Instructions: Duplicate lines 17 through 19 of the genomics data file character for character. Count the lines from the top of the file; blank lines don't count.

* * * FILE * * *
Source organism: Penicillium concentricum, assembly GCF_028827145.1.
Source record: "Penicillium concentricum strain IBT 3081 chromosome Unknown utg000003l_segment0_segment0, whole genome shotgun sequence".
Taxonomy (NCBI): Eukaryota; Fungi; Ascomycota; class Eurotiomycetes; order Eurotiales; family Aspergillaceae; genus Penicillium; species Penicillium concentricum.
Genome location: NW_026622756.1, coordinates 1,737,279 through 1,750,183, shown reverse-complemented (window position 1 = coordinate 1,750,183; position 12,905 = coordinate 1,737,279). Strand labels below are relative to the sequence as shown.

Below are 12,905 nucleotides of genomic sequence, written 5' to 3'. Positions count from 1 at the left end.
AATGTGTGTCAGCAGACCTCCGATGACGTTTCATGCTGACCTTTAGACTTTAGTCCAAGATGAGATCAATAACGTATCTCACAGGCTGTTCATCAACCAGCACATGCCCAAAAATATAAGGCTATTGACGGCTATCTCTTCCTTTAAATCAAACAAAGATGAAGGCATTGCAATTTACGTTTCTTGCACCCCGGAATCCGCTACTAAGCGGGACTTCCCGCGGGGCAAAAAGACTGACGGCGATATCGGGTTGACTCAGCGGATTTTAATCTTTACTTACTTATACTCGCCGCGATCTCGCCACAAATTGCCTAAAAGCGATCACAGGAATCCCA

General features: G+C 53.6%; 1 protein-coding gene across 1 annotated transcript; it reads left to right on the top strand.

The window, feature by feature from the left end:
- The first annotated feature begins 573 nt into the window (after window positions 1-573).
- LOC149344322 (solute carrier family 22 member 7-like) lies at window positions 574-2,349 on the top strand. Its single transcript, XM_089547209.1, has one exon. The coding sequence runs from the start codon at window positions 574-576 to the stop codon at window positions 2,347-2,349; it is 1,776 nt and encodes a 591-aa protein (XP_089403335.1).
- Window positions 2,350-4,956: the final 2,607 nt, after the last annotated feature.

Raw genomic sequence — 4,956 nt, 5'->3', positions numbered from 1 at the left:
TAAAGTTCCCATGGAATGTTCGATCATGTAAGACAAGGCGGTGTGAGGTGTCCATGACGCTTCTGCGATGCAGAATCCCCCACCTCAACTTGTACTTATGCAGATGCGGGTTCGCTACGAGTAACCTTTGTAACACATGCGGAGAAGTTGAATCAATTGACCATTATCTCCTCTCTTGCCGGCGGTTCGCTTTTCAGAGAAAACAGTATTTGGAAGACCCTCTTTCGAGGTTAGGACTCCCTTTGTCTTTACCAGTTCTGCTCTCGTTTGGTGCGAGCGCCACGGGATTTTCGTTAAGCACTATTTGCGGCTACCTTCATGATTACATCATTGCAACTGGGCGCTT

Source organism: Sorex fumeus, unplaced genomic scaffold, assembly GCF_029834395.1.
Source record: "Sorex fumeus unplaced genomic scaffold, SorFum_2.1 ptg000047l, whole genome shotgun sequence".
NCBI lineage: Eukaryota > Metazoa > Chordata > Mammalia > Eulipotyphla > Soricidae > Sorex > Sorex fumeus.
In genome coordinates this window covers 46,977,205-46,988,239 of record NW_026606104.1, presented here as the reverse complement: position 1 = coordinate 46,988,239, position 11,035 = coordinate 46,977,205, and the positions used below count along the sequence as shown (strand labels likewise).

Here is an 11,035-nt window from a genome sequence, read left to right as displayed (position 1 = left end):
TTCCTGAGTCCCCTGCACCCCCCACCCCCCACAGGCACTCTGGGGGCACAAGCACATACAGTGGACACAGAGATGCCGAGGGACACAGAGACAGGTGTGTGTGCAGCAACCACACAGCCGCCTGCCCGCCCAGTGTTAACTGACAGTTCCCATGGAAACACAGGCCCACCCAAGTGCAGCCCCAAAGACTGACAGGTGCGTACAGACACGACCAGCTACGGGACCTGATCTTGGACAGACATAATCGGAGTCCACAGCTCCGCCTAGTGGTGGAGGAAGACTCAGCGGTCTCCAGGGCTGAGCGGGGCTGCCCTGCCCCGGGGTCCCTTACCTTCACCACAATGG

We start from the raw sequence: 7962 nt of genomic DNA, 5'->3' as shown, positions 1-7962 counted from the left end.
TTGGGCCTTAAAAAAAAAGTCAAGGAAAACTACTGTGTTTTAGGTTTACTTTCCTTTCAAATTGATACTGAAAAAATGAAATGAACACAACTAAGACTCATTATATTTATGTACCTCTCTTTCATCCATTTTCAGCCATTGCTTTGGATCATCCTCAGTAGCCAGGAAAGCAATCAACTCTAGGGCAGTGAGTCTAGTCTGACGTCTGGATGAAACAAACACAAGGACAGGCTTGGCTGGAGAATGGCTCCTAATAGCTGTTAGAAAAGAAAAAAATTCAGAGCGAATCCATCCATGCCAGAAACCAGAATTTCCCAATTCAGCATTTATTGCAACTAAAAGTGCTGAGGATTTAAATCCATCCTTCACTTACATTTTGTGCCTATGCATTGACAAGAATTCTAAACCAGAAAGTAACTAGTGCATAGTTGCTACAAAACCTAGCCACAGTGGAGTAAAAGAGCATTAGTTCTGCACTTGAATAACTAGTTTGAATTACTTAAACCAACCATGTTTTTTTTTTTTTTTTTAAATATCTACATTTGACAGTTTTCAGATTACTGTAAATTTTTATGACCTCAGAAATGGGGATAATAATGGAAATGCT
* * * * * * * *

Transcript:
In genome coordinates this window covers 46,977,205-46,988,239 of record NW_026606104.1, presented here as the reverse complement: position 1 = coordinate 46,988,239, position 11,035 = coordinate 46,977,205, and the positions used below count along the sequence as shown (strand labels likewise).

Here is an 11,035-nt window from a genome sequence, read left to right as displayed (position 1 = left end):
TTCCTGAGTCCCCTGCACCCCCCACCCCCCACAGGCACTCTGGGGGCACAAGCACATACAGTGGACACAGAGATGCCGAGGGACACAGAGACAGGTGTGTGTGCAGCAACCACACAGCCGCCTGCCCGCCCAGTGTTAACTGACAGTTCCCATGGAAACACAGGCCCACCCAAGTGCAGCCCCAAAGACTGACAGGTGCGTACAGACACGACCAGCTACGGGACCTGATCTTGGACAGACATAATCGGAGTCCACAGCTCCGCCTAGTGGTGGAGGAAGACTCAGCGGTCTCCAGGGCTGAGCGGGGCTGCCCTGCCCCGGGGTCCCTTACCTTCACCACAATGG